Ingrid Andress Talks Surprise Grammy Nominations, Megan Thee Stallion Obsession

“It’s such a mindfuck.” That’s how Ingrid Andress sums up the disparity between the artists nominated for Best Country Album at the 2021 Grammy Awards and who’s being played on country radio. “It’s so funny, because if you look at the Grammy nominations, then you look at like the top five songs on the radio, it could not be more different.”

Case in point: Andress herself. While she’s had undeniable airplay success with her debut single “More Hearts Than Mine,” the follow-up “The Stranger” stalled out this summer, and her new single — the title track to her album Lady Like — is just beginning its climb. But when Grammy nominations were announced last week, Andress’ name was called three times, tying her with Miranda Lambert for the most nominations by a country artist. Andress is up for Best Country Album for Lady Like and Best Country Song for “More Hearts Than Mine,” and also scored an all-genre nomination in the Best New Artist category, opposite performers like Phoebe Bridgers, Doja Cat, and Andress’ current infatuation.

“The fact that I’m in the same category as Megan Thee Stallion gives me so much joy,” the 29-year-old songwriter tells Rolling Stone. “She obviously has had a massive year and I am obsessed with her… I hope I get to be in the same room with her.”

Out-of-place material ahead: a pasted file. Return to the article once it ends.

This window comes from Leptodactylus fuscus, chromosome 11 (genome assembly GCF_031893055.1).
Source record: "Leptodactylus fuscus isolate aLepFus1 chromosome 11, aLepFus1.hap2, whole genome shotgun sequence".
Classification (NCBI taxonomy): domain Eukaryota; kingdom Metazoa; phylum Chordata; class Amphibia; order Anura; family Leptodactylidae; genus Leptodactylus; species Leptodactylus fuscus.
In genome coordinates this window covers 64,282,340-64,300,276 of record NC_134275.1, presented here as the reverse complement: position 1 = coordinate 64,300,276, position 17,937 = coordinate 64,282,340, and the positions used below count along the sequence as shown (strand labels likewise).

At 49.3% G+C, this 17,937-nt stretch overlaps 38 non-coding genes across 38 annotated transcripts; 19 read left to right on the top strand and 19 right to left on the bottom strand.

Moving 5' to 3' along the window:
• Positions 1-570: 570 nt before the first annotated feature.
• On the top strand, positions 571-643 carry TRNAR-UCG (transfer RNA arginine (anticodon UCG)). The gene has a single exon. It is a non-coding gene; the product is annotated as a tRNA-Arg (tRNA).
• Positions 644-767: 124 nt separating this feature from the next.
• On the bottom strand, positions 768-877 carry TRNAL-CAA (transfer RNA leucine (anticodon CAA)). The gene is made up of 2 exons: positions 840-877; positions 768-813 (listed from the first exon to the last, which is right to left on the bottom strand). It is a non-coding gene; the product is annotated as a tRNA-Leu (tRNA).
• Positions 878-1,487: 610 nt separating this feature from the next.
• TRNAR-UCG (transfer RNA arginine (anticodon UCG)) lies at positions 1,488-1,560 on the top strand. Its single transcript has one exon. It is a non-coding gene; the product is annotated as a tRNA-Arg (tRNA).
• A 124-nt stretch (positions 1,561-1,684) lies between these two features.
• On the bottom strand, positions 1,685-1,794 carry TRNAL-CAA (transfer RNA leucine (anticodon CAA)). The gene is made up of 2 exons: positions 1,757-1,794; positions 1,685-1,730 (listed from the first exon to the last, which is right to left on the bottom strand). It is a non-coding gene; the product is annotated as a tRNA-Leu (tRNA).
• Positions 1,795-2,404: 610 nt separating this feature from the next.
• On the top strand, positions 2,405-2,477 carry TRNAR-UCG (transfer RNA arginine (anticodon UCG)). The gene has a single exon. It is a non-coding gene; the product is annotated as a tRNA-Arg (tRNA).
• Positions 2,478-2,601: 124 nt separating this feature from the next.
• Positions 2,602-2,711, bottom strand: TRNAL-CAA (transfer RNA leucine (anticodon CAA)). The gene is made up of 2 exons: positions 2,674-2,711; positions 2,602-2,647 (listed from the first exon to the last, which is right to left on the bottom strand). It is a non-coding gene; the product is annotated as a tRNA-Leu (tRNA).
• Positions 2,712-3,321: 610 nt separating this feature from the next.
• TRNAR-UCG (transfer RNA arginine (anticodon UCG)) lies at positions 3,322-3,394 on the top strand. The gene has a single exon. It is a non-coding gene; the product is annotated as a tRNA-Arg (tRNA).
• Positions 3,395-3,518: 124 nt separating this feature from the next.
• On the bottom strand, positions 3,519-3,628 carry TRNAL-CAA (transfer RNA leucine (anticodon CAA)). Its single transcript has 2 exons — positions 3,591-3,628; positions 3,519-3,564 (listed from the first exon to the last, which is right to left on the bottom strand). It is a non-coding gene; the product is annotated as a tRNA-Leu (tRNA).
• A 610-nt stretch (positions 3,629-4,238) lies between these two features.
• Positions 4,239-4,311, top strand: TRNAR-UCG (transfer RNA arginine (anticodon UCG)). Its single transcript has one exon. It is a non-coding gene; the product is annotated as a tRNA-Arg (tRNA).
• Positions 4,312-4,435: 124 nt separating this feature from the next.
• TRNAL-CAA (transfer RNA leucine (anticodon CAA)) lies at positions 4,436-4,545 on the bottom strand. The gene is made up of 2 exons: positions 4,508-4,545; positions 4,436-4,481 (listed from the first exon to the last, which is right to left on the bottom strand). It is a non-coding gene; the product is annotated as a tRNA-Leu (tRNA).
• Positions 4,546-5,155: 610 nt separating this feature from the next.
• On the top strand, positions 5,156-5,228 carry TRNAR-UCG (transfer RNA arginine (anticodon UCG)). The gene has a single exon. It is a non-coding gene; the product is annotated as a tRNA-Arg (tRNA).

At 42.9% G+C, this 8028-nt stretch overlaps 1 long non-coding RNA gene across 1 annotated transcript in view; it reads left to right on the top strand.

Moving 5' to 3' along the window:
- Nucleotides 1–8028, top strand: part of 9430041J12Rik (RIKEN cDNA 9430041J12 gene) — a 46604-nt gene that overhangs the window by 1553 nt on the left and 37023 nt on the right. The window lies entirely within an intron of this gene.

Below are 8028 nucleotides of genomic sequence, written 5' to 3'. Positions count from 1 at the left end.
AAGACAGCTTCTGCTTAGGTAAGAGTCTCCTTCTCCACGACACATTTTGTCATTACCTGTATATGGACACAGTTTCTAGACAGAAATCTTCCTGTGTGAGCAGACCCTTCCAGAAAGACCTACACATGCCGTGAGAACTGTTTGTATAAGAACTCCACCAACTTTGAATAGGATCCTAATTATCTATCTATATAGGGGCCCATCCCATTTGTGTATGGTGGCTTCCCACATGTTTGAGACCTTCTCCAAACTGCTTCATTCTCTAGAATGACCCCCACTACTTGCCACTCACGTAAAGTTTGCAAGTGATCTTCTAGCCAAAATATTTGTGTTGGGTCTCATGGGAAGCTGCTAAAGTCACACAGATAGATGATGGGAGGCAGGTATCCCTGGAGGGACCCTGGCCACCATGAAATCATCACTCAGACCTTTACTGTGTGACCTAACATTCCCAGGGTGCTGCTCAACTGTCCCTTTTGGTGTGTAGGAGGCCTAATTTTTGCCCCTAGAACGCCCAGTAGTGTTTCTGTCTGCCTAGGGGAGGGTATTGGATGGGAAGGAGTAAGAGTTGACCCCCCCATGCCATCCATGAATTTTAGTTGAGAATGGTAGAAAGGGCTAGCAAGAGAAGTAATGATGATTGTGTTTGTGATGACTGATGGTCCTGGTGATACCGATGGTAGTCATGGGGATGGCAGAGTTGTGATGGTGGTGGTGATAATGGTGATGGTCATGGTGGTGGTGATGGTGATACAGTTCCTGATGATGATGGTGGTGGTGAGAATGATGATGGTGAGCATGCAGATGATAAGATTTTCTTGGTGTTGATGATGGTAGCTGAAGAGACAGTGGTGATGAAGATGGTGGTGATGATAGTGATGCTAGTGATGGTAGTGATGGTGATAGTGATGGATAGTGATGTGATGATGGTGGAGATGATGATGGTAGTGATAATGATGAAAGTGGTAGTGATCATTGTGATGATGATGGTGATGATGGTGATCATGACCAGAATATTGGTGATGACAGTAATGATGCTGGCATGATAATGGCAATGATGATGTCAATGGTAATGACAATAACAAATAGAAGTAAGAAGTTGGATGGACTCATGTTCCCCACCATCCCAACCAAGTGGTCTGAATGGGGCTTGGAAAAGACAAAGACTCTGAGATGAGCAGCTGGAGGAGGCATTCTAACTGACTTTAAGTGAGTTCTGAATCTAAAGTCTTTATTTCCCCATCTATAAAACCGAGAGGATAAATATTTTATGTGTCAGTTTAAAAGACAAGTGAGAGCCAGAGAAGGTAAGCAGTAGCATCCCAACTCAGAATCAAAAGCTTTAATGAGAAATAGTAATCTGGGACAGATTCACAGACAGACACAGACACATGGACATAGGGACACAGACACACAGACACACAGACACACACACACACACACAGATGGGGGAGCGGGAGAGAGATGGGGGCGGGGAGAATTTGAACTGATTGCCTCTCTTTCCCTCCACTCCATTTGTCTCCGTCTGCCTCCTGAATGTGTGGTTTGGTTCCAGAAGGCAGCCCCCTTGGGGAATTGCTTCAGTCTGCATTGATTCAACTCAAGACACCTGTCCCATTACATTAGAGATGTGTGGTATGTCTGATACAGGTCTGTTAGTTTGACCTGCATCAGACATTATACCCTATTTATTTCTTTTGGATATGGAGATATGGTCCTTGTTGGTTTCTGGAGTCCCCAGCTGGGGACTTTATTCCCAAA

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If Andress has her way, she will be. She’s intent on donning her favorite Schitt’s Creek mask (it reads “Ew, David”) and attending the ceremony, whatever shape it takes. “I hope there is something special they do, even though it’s kind of weird times,” she says.

Those weird, dangerous times could have overshadowed Lady Like, released in March at the beginning of the pandemic. Instead, the LP grew to become the highest streamed country debut album by a woman.

“I’m still trying to figure that out, because if you look at it on paper, it makes zero sense,” Andress says. “The only thing I can really think of is that I was just being honest in my writing about what I was going through. I think there’s something to that, where if you just write to write and not do it for radio or to follow the trends…people can see themselves in that. It’s been really great to be able to read people’s stories that they send me on how a certain song is so applicable to their life. It reminds me that we’re all more alike than what we think.”

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